Counties are liable for nuisances under certain circumstances, but these conditions differ from those applicable to municipalities. Dekalb County v. Orwig, 261 Ga. 137, 138, 402 S.E.2d 513, 514 (1991). The Georgia Constitution provides for a waiver of a county's sovereign immunity in cases where a county creates a nuisance "which amounts to an inverse condemnation." Duffield v. Dekalb County, 242 Ga. 432, 433, 249 S.E.2d 235, 236 (1978). A county is generally not liable for creating nuisances Id. at 434, 249 S.E.2d at 237. However, "[w]here a county causes, creates, or maintains a nuisance which amounts to an inverse condemnation, the county is liable in damages that would be recoverable in an action for inverse condemnation." Fielder v. Rice Constr. Co., Inc., 239 Ga. App. 362, 364, 522 S.E.2d 13, 15 (1999).
Liability against counties is proper in cases where the government entity created or maintained a nuisance "which constitutes either a danger to life and health or a taking of property." City of Thomasville v. Shank, 263 Ga. 624, 625, 437 S.E.2d 306, 307 (1993). On the other hand, a county is not liable for a nuisance "which does not rise to the level of a taking of property." Dekalb County, 261 Ga. at 138, 402 S.E.2d at 514.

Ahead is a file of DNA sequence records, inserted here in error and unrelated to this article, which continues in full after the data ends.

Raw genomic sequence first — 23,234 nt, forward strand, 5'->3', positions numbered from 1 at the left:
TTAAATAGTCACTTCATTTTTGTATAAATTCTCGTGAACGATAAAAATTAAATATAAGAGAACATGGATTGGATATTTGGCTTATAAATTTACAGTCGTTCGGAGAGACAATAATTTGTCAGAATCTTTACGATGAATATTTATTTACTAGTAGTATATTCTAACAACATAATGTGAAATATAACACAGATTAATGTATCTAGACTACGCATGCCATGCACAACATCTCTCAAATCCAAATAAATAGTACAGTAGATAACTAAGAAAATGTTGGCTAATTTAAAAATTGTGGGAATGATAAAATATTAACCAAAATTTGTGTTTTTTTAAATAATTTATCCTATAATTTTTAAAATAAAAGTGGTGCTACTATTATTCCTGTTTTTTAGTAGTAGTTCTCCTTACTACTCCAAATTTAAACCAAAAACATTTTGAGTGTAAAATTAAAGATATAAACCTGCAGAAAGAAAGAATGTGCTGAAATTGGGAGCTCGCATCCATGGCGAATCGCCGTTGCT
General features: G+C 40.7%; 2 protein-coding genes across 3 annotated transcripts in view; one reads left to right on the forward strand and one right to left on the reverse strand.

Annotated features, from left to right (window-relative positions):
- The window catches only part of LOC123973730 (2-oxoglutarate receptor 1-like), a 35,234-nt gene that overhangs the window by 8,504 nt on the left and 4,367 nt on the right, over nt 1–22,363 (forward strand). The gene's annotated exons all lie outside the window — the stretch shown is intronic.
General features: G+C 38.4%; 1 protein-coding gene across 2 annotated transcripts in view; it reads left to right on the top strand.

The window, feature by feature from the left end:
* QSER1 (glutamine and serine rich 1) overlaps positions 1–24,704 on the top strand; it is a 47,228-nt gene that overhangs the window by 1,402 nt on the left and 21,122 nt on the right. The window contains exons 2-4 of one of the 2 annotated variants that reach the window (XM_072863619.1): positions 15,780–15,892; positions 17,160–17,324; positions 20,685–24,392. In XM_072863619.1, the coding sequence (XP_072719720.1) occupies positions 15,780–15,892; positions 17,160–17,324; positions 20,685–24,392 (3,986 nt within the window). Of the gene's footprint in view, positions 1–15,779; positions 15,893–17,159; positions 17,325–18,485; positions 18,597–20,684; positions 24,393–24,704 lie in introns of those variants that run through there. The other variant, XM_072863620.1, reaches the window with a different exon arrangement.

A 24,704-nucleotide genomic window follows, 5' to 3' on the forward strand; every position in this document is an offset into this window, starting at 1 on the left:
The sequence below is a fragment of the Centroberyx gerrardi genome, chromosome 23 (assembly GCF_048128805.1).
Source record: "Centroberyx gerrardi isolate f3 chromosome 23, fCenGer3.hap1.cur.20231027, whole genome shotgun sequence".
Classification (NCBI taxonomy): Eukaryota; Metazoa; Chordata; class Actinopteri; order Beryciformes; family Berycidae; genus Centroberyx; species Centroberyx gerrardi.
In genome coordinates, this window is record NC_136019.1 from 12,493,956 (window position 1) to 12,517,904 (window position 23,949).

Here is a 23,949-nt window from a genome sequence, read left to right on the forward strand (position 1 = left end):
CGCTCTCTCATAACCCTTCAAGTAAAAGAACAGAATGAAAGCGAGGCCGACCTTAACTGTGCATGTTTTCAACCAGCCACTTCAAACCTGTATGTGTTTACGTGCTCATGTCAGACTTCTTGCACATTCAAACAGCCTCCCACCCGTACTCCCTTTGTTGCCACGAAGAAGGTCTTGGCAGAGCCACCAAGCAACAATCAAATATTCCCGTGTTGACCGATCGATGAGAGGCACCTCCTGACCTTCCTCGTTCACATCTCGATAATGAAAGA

The ante litem notice provisions are different for a county than for a municipality. As stated in O.C.G.A. § 36-11-1 (2005), “all claims against counties must be presented within 12 months after they accrue or become payable or the same are barred…” The Court of Appeals has held that a taking occurs “as of the point in time when the damaging activity has reached a level which substantially interferes with the owner’s use and enjoyment of his property.” Jones v. E.R. Snell Contractor, Inc., 333 F. Supp. 2d 1344, 1351 (2004), citingHulsey v. Department of Transportation, 230 Ga. App. 763, 766, 498 S.E.2d 122 (1998). Georgia precedent, however, relaxes the ante-litem notice requirement when there is additional damage caused by a continuing nuisance. Id., citing Reid v. Gwinnett County, 242 Ga. 88, 89-90, 249 S.E.2d 559 (1979). Nevertheless, the damages which may be recovered in such a case are limited to damages suffered during the twelve months preceding the ante-litem notice. Id. This means that a plaintiff must give notice within twelve months after the water substantially interfered with her property.